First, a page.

set straight the record. The group, play-
ing under the baton of Gustav Meier,
played with as much spirit, precision,
and maturity as they've had in years.
The four works heard were all by
German composers, covering a variety
of individual styles and historical eras.
The challenge of covering a range of
composers like Beethoven, Strauss,
Weber and Wagner is not easy, but the
orchestra lived up to it capably, ren-
dering each note with assurance and
Weber's Overture to Die Freischutz
opened the program. Although an insip-
id work, it provided an excellent show-
case of the orchestra's ensemble play-
ing. The long runs in the strings were
remarkably precise, and the slow,
melodic wind passages allowed the
winds to flow and blend together with
smoothness and grace.
Meier is a wonderfully consistent
conductor, and under his direction, the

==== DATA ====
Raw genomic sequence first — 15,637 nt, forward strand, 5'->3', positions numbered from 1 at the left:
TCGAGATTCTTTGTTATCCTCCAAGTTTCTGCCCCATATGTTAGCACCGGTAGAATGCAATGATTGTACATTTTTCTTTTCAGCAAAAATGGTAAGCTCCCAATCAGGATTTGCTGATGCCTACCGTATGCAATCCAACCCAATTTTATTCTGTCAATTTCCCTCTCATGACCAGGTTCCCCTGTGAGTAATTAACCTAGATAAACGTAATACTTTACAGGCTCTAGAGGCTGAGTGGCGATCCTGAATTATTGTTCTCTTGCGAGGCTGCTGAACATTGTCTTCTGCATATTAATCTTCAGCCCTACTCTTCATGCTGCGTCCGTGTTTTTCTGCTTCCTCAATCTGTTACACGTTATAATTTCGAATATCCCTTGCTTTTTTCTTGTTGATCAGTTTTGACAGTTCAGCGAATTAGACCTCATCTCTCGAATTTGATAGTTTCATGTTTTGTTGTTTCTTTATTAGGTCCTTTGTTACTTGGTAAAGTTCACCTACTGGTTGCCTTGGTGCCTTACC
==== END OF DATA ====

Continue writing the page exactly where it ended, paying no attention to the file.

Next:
orchestra surged and built to a final
climax that satisfied completely.
But the highlight of the evening had to


be the Beethoven Symphony no. 7. Otte
of the composer's greatest master-
pieces, the seventh demands the utmost
precision and musicality. From the
opening chord, Meier led the orchestra
with firm assurance and conviction. He.
has a tendency to rush tempos, but dis-
University Symphony Orchestra
Hill Auditorium
October 7, 1977
Weber Overture to Die Freischutz
Beethoven symphony no.7
Wagner overture to Tannhauser
Strauss "Salome's Tanz" from Salome
Gustav Meier, conductor
plays a deep sensitivity that can bring
out the most subtle nuances of a piece
like the Beethoven. During the intro-
duction, the strings play a series of
scales which build from the extremely
soft to loud, and the effect was breath-
taking. Throughout, the strings per-
formed with great uniformity, and the
sound rang clear. The repeated rythmic
motive in the first movement waS
driving, and yet the solo winds sang in
perfect contrast to the stormy
passages, eventually bringing the
movement to a triumphant finish. The
strings began the gorgeous second
movement perfectly, starting quietly;
and then slowly building with the flow
of the theme. The orchestra maintained